The Alarm

  • Location: View Map
  • Location Notes: East side of N. Lake Shore Drive, on axis with W. Wellington Avenue
  • Park: Lincoln Park
  • Park Address: 2045 N Lincoln Park West Chicago IL 60614
  • Park Phone: (312) 742-7726
  • Descriptors: Outdoor, Sculpture
  • Artwork Created: 1884
  • Artwork Installed: 1974
  • Artwork Relocated: 1974
  • Artist: John J. Boyle
Lincoln Park: The Alarm

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A memorial to the Ottawa Indians, The Alarm is one of the oldest outdoor sculptures in Chicago. Donated by Chicago businessman Martin Ryerson (1818–1887), the bronze sculptural group depicts a Native American family. The male figure is standing alongside his dog and listening for danger while the wife and baby are sheltered at his feet. The artwork is highly detailed with realistic depictions of each element including the arrows' feather fletching and ornate fabric that holds the baby to the cradleboard.

Ryseron had great admiration for the Ottawa Indians. As a young man he developed personal relationships with members of the tribe when he traded furs with them. He went on to make his fortune in the lumber industry and real estate. Ryerson commissioned the piece in 1880, long after the tribe had been forced to resettle. Art historian Mary Lackritz Gray explains, “Ryerson was especially anxious that the sculpture portray their strength of character and peacefulness and avoid the stereotype of the unfeeling savage.”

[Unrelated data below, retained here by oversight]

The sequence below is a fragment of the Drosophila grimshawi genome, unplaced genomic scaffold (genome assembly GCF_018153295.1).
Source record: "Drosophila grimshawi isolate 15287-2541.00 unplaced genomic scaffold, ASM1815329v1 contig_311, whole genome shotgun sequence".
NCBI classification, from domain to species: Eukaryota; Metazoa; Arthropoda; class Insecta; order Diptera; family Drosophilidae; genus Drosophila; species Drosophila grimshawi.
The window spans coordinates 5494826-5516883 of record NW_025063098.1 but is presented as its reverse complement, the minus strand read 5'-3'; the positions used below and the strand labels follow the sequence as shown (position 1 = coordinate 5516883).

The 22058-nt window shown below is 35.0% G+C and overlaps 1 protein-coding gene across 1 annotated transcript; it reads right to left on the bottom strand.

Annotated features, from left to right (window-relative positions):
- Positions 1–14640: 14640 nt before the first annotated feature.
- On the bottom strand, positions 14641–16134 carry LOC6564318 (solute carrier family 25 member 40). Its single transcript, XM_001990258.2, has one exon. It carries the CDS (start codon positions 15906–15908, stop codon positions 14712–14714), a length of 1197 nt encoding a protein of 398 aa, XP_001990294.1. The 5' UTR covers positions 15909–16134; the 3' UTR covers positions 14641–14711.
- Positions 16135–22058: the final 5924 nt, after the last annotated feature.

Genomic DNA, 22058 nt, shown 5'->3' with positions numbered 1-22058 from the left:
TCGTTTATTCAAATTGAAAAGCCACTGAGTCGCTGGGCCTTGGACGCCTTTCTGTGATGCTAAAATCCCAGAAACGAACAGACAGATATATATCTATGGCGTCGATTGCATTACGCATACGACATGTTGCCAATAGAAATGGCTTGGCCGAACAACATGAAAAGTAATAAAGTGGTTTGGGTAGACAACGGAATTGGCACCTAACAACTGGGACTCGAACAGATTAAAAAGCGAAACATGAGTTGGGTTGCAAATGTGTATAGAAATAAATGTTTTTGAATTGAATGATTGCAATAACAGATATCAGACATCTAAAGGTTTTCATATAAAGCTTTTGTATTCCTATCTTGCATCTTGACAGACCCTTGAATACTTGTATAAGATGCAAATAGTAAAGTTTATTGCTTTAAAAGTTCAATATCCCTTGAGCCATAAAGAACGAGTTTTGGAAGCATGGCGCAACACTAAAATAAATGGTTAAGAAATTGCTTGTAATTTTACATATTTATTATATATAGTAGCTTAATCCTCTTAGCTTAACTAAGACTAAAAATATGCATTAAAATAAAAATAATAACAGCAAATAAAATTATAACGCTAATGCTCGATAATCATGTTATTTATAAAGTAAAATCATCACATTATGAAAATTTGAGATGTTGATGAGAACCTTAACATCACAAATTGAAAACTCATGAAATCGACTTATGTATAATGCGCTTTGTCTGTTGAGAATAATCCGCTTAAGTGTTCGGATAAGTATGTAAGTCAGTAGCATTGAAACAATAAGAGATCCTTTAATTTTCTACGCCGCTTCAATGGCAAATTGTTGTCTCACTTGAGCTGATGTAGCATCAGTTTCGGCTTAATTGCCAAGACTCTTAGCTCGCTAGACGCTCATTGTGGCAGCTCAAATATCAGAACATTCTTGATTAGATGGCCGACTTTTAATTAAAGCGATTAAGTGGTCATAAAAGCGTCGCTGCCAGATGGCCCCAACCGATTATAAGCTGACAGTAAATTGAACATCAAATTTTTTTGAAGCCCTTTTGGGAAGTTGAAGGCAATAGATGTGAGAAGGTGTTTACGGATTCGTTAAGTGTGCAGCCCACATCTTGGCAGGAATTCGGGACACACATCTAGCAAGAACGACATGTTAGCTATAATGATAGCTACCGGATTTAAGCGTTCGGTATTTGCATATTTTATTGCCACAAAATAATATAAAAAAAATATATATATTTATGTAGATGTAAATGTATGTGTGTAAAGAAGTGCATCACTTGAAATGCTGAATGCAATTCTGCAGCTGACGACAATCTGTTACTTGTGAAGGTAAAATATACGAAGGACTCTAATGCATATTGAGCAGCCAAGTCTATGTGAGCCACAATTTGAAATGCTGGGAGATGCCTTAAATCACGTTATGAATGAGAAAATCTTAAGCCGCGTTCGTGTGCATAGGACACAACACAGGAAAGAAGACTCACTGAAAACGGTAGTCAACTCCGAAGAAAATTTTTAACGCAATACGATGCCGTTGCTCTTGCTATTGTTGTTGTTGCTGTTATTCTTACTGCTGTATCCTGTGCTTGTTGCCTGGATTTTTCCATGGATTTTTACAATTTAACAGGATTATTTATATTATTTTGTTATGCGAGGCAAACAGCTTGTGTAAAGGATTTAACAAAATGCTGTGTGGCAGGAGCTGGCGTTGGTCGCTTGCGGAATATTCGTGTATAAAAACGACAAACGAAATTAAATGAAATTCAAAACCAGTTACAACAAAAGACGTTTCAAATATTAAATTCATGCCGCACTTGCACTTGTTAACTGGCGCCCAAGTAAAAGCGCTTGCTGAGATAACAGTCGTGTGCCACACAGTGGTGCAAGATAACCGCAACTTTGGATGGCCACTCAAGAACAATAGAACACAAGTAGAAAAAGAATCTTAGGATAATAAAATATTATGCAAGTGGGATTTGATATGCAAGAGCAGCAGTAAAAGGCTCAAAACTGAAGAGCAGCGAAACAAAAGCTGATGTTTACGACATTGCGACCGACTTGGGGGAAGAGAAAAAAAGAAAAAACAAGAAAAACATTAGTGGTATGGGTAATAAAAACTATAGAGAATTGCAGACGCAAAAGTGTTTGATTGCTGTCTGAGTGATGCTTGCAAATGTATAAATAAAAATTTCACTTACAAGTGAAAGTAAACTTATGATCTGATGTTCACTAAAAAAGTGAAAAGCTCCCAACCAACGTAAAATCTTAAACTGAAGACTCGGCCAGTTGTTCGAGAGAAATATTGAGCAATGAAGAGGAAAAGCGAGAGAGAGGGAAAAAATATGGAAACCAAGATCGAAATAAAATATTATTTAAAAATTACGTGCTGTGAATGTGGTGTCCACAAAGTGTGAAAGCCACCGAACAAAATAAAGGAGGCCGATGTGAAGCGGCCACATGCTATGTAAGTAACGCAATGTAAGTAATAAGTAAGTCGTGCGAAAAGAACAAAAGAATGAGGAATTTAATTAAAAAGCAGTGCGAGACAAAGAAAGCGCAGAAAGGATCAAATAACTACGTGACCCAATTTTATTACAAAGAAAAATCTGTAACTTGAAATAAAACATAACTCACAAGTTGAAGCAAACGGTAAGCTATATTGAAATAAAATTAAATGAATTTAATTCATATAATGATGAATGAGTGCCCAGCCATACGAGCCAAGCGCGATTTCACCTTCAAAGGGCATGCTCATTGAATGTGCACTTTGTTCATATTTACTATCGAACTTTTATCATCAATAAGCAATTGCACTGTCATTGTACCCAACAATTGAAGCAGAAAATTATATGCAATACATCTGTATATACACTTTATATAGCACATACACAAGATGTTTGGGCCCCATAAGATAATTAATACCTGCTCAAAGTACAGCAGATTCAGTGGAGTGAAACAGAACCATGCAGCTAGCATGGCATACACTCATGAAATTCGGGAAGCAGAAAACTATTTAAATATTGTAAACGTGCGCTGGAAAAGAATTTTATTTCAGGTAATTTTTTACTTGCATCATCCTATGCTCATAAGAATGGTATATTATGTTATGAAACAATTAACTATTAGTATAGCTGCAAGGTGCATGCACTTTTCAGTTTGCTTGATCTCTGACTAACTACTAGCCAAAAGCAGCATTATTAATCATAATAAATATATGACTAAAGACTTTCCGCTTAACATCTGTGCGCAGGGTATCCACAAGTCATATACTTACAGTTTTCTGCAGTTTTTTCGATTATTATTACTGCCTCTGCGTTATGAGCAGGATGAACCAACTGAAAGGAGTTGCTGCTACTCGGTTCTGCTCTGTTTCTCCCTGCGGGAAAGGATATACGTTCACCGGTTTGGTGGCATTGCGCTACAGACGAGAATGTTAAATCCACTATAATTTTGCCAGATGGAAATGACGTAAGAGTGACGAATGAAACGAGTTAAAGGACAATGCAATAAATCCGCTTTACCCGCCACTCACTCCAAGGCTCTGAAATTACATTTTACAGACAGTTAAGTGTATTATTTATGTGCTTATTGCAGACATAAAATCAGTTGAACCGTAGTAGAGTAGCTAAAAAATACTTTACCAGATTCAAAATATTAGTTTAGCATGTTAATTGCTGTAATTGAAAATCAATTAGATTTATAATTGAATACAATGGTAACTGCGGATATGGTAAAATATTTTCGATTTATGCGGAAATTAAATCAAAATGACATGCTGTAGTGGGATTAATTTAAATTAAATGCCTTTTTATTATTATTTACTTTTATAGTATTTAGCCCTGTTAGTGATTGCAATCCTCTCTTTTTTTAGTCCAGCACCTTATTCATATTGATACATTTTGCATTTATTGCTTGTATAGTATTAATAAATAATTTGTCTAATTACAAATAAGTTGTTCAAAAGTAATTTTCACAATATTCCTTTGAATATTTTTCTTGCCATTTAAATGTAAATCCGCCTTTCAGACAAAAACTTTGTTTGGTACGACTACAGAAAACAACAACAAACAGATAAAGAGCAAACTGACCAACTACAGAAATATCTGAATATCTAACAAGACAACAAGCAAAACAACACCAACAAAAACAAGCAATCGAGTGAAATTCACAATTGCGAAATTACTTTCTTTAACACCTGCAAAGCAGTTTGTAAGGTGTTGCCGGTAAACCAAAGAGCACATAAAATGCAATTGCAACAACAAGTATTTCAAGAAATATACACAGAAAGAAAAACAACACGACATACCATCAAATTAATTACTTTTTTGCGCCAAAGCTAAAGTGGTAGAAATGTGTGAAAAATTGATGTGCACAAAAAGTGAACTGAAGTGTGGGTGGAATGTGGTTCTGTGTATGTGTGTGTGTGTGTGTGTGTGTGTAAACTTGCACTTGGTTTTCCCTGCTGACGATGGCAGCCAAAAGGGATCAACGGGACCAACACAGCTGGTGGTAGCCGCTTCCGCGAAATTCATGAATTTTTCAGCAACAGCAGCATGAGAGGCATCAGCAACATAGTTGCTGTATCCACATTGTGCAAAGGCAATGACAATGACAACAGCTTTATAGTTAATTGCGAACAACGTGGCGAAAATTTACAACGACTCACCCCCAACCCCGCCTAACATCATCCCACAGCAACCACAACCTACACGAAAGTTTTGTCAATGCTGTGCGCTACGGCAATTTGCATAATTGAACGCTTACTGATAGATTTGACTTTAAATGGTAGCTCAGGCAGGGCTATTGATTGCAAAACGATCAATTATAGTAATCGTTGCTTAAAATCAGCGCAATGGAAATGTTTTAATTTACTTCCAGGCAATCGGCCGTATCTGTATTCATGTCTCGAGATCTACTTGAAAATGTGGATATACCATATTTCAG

This was the first major commission for John J. Boyle (1851–1917), a Philadelphia-born artist who had spent several months observing Native Americans in North Dakota. The monument originally included bas-relief panels on each side of its base entitled “ The Peace Pipe,” “The Corn Dance,” “Forestry,” and “The Hunt.” After the original bronze panels were stolen in the late 1960s, the Park District replaced them with similar scenes of Ottawa life carved into granite and installed on each face of the base. Though first unveiled near the Lincoln Park Zoo, the monument was moved to its present location on the lakefront in 1974 to make way for the new Ape House.